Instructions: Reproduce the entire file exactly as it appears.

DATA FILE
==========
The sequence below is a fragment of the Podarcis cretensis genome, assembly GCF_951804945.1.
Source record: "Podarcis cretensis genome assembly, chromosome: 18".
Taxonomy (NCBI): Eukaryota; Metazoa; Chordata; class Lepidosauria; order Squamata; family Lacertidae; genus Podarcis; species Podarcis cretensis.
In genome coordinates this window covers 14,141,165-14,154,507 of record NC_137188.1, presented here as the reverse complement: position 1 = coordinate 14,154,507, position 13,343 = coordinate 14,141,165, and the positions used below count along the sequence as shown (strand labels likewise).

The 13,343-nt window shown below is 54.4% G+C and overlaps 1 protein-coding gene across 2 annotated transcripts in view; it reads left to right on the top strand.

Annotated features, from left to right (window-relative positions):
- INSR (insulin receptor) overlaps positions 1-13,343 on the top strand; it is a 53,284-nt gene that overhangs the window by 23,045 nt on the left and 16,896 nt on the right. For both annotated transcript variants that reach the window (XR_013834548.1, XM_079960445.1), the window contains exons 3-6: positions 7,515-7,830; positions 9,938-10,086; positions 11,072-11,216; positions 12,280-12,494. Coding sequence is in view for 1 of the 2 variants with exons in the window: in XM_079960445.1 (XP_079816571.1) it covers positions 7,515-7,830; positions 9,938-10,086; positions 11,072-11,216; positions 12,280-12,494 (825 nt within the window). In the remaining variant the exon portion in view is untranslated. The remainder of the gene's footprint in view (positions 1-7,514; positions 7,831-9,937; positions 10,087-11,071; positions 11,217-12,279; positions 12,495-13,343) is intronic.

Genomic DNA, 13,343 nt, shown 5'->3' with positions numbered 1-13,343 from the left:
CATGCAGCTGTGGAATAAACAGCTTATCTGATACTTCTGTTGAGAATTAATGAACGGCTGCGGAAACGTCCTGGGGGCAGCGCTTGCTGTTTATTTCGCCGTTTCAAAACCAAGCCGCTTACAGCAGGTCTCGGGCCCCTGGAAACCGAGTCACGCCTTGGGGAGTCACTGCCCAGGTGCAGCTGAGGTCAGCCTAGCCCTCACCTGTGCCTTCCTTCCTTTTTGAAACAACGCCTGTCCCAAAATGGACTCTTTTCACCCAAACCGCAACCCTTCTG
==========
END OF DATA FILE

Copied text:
The sequence below is a fragment of the Podarcis cretensis genome, assembly GCF_951804945.1.
Source record: "Podarcis cretensis genome assembly, chromosome: 18".
Taxonomy (NCBI): Eukaryota; Metazoa; Chordata; class Lepidosauria; order Squamata; family Lacertidae; genus Podarcis; species Podarcis cretensis.
In genome coordinates this window covers 14,141,165-14,154,507 of record NC_137188.1, presented here as the reverse complement: position 1 = coordinate 14,154,507, position 13,343 = coordinate 14,141,165, and the positions used below count along the sequence as shown (strand labels likewise).

The 13,343-nt window shown below is 54.4% G+C and overlaps 1 protein-coding gene across 2 annotated transcripts in view; it reads left to right on the top strand.

Annotated features, from left to right (window-relative positions):
- INSR (insulin receptor) overlaps positions 1-13,343 on the top strand; it is a 53,284-nt gene that overhangs the window by 23,045 nt on the left and 16,896 nt on the right. For both annotated transcript variants that reach the window (XR_013834548.1, XM_079960445.1), the window contains exons 3-6: positions 7,515-7,830; positions 9,938-10,086; positions 11,072-11,216; positions 12,280-12,494. Coding sequence is in view for 1 of the 2 variants with exons in the window: in XM_079960445.1 (XP_079816571.1) it covers positions 7,515-7,830; positions 9,938-10,086; positions 11,072-11,216; positions 12,280-12,494 (825 nt within the window). In the remaining variant the exon portion in view is untranslated. The remainder of the gene's footprint in view (positions 1-7,514; positions 7,831-9,937; positions 10,087-11,071; positions 11,217-12,279; positions 12,495-13,343) is intronic.

Genomic DNA, 13,343 nt, shown 5'->3' with positions numbered 1-13,343 from the left:
CATGCAGCTGTGGAATAAACAGCTTATCTGATACTTCTGTTGAGAATTAATGAACGGCTGCGGAAACGTCCTGGGGGCAGCGCTTGCTGTTTATTTCGCCGTTTCAAAACCAAGCCGCTTACAGCAGGTCTCGGGCCCCTGGAAACCGAGTCACGCCTTGGGGAGTCACTGCCCAGGTGCAGCTGAGGTCAGCCTAGCCCTCACCTGTGCCTTCCTTCCTTTTTGAAACAACGCCTGTCCCAAAATGGACTCTTTTCACCCAAACCGCAACCCTTCTG